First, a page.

US 4963412 A
Sheet material for use in vehicle safety air bags comprises a multiplicity of perforated films of polymeric material having holes, the perforated films being superposed on each other such that the holes in adjacent films do not overlap to any great extent, and adhesive filling the holes of all of the perforated films other than the outermost ones and uniting them into a laminate.
1. Sheet material for use in vehicle safety air bags comprising a multiplicity of perforated films of polymeric material having holes, the holes in the films being free of corners and the perforated films being superposed directly on each other and aligned such that the holes in adjacent films do not entirely overlap, and adhesive filling the holes of all of the perforated films other than the outermost one and uniting them into a laminate.
2. Sheet material according to claim 1 and further comprising a non-perforated film adhered to an outermost perforated film and an adhesive filling the holes of said outermost film to unite the non-perforated film to the laminate.
3. Sheet material according to claim 1 wherein the holes in the perforated films have curved edges throughout.
4. Sheet material according to claim 1 wherein the maximum dimension of the holes in any direction is about 20 mm.
5. Sheet material according to claim 1 wherein the minimum dimension of the holes in any direction is about 5 mm.
6. Sheet material according to claim 1 wherein the total area of the holes in each perforated film does not exceed about 50% of the total area of the film.
7. Sheet material according to claim 6 wherein the total area of the holes in each perforated film is from about 25% to about 45% of the total area of the film.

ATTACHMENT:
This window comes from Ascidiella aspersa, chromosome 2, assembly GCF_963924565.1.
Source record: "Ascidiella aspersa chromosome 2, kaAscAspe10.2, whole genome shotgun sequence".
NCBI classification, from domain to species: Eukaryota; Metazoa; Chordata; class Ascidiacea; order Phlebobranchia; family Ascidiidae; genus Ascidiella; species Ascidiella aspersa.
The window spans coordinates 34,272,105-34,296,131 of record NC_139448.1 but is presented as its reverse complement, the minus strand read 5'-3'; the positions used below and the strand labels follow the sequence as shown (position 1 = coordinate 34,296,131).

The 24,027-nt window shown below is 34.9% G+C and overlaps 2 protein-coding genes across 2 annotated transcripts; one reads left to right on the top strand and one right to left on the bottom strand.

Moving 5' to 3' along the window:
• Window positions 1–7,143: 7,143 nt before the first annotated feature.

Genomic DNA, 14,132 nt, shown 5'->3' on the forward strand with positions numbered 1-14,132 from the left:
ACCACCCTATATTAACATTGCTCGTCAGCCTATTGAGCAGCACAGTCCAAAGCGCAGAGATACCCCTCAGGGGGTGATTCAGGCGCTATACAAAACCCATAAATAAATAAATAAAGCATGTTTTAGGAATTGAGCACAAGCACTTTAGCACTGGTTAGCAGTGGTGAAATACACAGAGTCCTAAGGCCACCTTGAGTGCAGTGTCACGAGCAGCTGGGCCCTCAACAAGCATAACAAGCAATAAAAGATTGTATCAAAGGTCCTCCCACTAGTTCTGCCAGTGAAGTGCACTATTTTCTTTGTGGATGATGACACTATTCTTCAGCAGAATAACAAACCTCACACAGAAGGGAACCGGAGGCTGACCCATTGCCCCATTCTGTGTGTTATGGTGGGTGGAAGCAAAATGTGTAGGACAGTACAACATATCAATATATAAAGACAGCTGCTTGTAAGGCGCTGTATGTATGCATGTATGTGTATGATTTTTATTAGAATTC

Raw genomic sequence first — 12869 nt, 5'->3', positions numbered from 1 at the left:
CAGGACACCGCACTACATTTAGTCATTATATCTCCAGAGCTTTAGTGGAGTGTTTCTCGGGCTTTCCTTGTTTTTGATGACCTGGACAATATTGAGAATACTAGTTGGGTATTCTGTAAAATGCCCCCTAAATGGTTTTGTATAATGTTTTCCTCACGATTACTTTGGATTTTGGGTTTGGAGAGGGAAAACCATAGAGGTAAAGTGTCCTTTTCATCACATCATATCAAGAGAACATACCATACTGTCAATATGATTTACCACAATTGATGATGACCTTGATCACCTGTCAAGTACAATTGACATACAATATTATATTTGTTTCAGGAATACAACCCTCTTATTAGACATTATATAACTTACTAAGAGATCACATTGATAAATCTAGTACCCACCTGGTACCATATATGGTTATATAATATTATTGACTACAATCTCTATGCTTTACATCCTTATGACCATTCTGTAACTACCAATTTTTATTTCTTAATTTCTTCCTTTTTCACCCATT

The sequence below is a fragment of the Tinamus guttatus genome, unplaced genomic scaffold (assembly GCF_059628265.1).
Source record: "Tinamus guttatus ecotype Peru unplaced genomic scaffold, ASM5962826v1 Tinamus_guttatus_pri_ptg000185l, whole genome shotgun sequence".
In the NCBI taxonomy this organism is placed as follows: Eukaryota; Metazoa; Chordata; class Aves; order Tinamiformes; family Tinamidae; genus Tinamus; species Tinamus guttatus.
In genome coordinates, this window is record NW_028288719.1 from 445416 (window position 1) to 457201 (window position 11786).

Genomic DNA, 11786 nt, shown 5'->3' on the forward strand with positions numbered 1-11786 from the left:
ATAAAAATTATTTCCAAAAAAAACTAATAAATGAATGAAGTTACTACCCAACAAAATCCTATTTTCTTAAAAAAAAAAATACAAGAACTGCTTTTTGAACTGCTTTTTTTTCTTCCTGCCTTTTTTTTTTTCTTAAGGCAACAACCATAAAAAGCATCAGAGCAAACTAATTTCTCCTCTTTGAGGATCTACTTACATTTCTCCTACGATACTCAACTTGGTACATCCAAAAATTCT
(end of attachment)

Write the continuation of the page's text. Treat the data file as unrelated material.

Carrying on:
8. Sheet material according to claim 1 wherein the total thickness of the sheet material does not exceed about 300 micrometers.
9. Sheet material according to claim 8 wherein the total thickness of the sheet material is in the range of from about 250 micrometers to about 300 micrometers.
The present invention relates to sheet material for vehicle safety air bags and, in particular, to sheet material composed of several perforated polymeric films joined by an adhesive to form a laminate.
Air bags are increasingly being installed in motor vehicles and have proven to reduce greatly the risk of injury and death to the protected vehicle occupants. The technology of air bags has been the subject of extensive research over many years. One aspect of that research has involved the material of the air bag.
The air bags in current use are usually made of a coated woven fabric. The fabric provides the strength required to endure the large forces exerted on the material upon inflation and upon impact by the vehicle occupant. The coating is present to seal the fabric against gas leakage. The manufacture of the air bag involves sewing two pieces of the fabric material together and also sewing reinforcement and inflation control elements onto the basic bag or envelope.
Coated fabric air bags have three disadvantages. One is that the coated fabric is relatively thick, usually about 400 micrometers. Accordingly, the enclosure in the vehicle into which the air bag is folded in readiness for deployment is of a relatively large size. A second disadvantage is the complexity of the manufacturing process, which makes the air bag expensive to make. A third disadvantage is that the air bag is opaque, so the driver cannot see ahead when the bag is deployed.
An obvious candidate for the bag material, of course, is a polymeric film. Thermoplastic polymeric films can be vacuum-formed to give the air bag a desired shape and can be fusion-bonded, which is a more economical manufacturing technique than sewing. Many suitable polymeric films are transparent, so the driver's view ahead would be preserved. Thus, a polymeric film air bag would overcome the above-mentioned disadvantages.
Many polymeric films, especially uniaxially and biaxially stretched films, have sufficient tensile and rupture strengths for air bags, but they do not have adequate notch tear strength (resistance to tearing at a notch). On the other hand, polymeric films, especially stretched polymeric films, have good edge tear strength (resistance to tearing at an edge with no notch). Because of an insufficient notch tear strength, ordinary polymeric films (unstretched or stretched) are not satisfactory for air bags.